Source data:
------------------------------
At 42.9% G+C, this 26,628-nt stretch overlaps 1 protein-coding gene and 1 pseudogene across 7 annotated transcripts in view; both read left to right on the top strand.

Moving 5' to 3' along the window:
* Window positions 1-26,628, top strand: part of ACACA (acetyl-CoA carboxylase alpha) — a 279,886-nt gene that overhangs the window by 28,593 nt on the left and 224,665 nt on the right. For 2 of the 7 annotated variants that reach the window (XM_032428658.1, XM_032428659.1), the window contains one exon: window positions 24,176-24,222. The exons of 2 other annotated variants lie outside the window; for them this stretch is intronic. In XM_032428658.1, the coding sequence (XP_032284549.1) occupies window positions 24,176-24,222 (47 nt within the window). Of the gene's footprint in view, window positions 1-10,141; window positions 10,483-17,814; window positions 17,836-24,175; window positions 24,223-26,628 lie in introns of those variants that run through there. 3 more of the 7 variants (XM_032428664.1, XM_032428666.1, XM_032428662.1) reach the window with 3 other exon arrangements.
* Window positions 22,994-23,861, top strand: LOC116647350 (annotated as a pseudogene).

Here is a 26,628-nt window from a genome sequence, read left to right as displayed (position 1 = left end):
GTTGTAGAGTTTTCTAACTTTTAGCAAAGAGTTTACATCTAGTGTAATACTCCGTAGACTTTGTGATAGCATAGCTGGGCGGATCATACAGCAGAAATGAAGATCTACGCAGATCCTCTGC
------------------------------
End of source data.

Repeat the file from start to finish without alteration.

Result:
At 42.9% G+C, this 26,628-nt stretch overlaps 1 protein-coding gene and 1 pseudogene across 7 annotated transcripts in view; both read left to right on the top strand.

Moving 5' to 3' along the window:
* Window positions 1-26,628, top strand: part of ACACA (acetyl-CoA carboxylase alpha) — a 279,886-nt gene that overhangs the window by 28,593 nt on the left and 224,665 nt on the right. For 2 of the 7 annotated variants that reach the window (XM_032428658.1, XM_032428659.1), the window contains one exon: window positions 24,176-24,222. The exons of 2 other annotated variants lie outside the window; for them this stretch is intronic. In XM_032428658.1, the coding sequence (XP_032284549.1) occupies window positions 24,176-24,222 (47 nt within the window). Of the gene's footprint in view, window positions 1-10,141; window positions 10,483-17,814; window positions 17,836-24,175; window positions 24,223-26,628 lie in introns of those variants that run through there. 3 more of the 7 variants (XM_032428664.1, XM_032428666.1, XM_032428662.1) reach the window with 3 other exon arrangements.
* Window positions 22,994-23,861, top strand: LOC116647350 (annotated as a pseudogene).

Here is a 26,628-nt window from a genome sequence, read left to right as displayed (position 1 = left end):
GTTGTAGAGTTTTCTAACTTTTAGCAAAGAGTTTACATCTAGTGTAATACTCCGTAGACTTTGTGATAGCATAGCTGGGCGGATCATACAGCAGAAATGAAGATCTACGCAGATCCTCTGC